The Stationery Shop of Tehran #BookReview

Sometimes I wish I could flip back the calendar to a time when there was no social media, no bookstagram, no goodreads.

I wish I could feel again the anticipation of opening a new unknown book; the excitement of picking one up simply because the title sounded good or the cover was enticing or because a friend mentioned it and finally, I wish I could feel again the pure thrill of stumbling upon a gorgeous read.

Of course, one also had to put up with the duds but that made the good ones that much more precious.

The Stationery Shop of Tehran by Marjan Kamali is a good read but I’d heard/read so much about it that I found it underwhelming.

Let me first tell you what it’s about:

Young Roya meets Bahman in a quaint little stationery shop and falls in love with him. Despite opposition from Bahman’s mother they get engaged. 

Meanwhile, Iran is in the midst of political turmoil. A coup is underway to oust the Prime Minister.

And then, Bahman who is politically active, disappears. However, he continues to correspond with Roya through letters secreted between pages of books with the help of the owner of the stationery store, Mr Fakhri.

Finally, one day he writes to Roya asking her for a rendezvous, planning to get married in secret.

Roya waits for him in the city square even as a riot starts up. Bahman doesn’t come. Later, she receives a letter from him calling off the wedding.

Heartbroken Roya channels her energies into her studies, moves to the US and finds love and marriage.

Decades later, 70+-year-old Roya stumbles upon a stationery store that reminds her of the store of her teens.

At the heart of the book is a love story

And a simple one at that. The first part, where Roya and Bahman meet and fall in love, is delightful, redolent with the fragrance of new love and the joy they find in each other egged on by Rumi’s soulful poetry.

Without mentioning spoilers, let me just say that the breakup was a let-down. It was difficult to believe that both Roya and Bahman gave in to it. 

The other disappointing part was the mention of the political upheaval in Iran for it was just a mention, nothing more. I had expected something in-depth like The Book of Fate.

What I loved

That said, there were many other things to love in the book including some unforgettable heart-warming characters. I loved the gentle Mr Fakhri, owner of the stationery shop. His story was much more believable.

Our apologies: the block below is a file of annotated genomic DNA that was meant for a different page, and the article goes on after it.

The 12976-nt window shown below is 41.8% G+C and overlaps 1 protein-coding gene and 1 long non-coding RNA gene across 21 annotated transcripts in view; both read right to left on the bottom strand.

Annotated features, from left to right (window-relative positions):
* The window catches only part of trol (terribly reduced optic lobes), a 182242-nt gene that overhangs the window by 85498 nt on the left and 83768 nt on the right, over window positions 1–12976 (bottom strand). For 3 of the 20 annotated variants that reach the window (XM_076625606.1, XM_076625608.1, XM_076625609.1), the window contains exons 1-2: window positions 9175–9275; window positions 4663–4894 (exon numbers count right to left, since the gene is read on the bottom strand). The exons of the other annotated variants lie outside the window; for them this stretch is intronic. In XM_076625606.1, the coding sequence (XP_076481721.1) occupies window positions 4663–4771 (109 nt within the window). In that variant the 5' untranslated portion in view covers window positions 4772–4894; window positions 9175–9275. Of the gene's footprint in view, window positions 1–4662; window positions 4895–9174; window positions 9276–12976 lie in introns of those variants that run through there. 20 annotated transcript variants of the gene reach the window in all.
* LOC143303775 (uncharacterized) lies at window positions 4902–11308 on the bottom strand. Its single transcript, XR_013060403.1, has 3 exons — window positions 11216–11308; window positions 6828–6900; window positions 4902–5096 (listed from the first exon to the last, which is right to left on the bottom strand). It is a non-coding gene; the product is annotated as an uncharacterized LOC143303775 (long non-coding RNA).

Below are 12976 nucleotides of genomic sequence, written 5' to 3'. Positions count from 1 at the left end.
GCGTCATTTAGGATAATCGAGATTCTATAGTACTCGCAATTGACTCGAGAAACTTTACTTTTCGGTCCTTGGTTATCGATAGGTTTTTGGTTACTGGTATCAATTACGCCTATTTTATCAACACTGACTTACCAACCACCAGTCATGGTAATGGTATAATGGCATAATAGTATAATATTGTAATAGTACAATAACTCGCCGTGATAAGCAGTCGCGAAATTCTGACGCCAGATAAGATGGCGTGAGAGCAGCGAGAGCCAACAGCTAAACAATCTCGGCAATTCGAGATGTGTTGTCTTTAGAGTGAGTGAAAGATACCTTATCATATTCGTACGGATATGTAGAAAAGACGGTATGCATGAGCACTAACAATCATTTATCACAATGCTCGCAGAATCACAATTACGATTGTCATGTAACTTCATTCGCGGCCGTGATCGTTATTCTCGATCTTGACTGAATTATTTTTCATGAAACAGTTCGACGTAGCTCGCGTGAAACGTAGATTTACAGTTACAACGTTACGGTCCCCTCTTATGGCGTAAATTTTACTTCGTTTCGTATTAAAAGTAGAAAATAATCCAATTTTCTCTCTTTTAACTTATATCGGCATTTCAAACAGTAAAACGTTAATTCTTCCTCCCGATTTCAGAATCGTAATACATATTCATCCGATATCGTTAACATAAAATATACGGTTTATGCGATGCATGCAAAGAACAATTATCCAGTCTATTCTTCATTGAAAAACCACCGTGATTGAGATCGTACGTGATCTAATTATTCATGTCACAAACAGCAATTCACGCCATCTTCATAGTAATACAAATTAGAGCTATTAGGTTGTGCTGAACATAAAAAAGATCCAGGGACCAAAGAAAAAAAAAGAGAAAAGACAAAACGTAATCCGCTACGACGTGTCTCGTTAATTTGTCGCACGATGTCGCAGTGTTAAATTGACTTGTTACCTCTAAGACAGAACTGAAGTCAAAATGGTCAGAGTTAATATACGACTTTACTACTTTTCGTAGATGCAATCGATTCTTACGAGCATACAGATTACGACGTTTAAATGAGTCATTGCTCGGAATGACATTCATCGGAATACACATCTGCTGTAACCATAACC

I would have liked some more descriptions of his stationery store given that it played such an important part in the book.

Roya and Zari’s sister-love was endearing. Zari was so real, bickering and squabbling and giving Roya a reality check whether she wanted it or not. That’s exactly what sisters are for.

I liked Roya’s husband, Walter and thought he got a rather raw deal.

Most of all there was FOOD!

I spent time reading and re-reading the food talk. I read and I googled and drooled over the pictures. Iranian cuisine takes familiar Indian ingredients and puts them in unusual combinations crafting amazing dishes.

Tahdig rice was such a scrumptious idea, a little like the part burnt rice at the bottom of the pan. I could feel the tang of dried limes in gormeh subzi. Pomegranate and walnuts came together with chicken in a surprising combination in this stew called khoresh fesenjan. The sweet sholeh zard pudding sounded a little like our kheer — rice and sugar with rosewater, saffron, cardamom, cinnamon, and almonds.

A treat, most certainly.

While the book fell short in areas it was most spoken about, I still ended up loving it.

Last thought: Not earth-shattering, but a decent enough love story.

8 Replies to “The Stationery Shop of Tehran #BookReview”

  1. I have seen this book around on social media several times. The book’s name as well as the cover page came across as attractive to me but I never thought of picking this one to read. Going by your review, I can safely put a rest to the idea of reading this one. I cannot do with just another story of love and separation.

    Liked by 1 person

  2. I am not sure I would like to read a story on love and separation, but the food could tempt me to pick up the book! I too love reading about food in books. It makes a story that much more, umm..palatable!? 🙂

    Liked by 1 person

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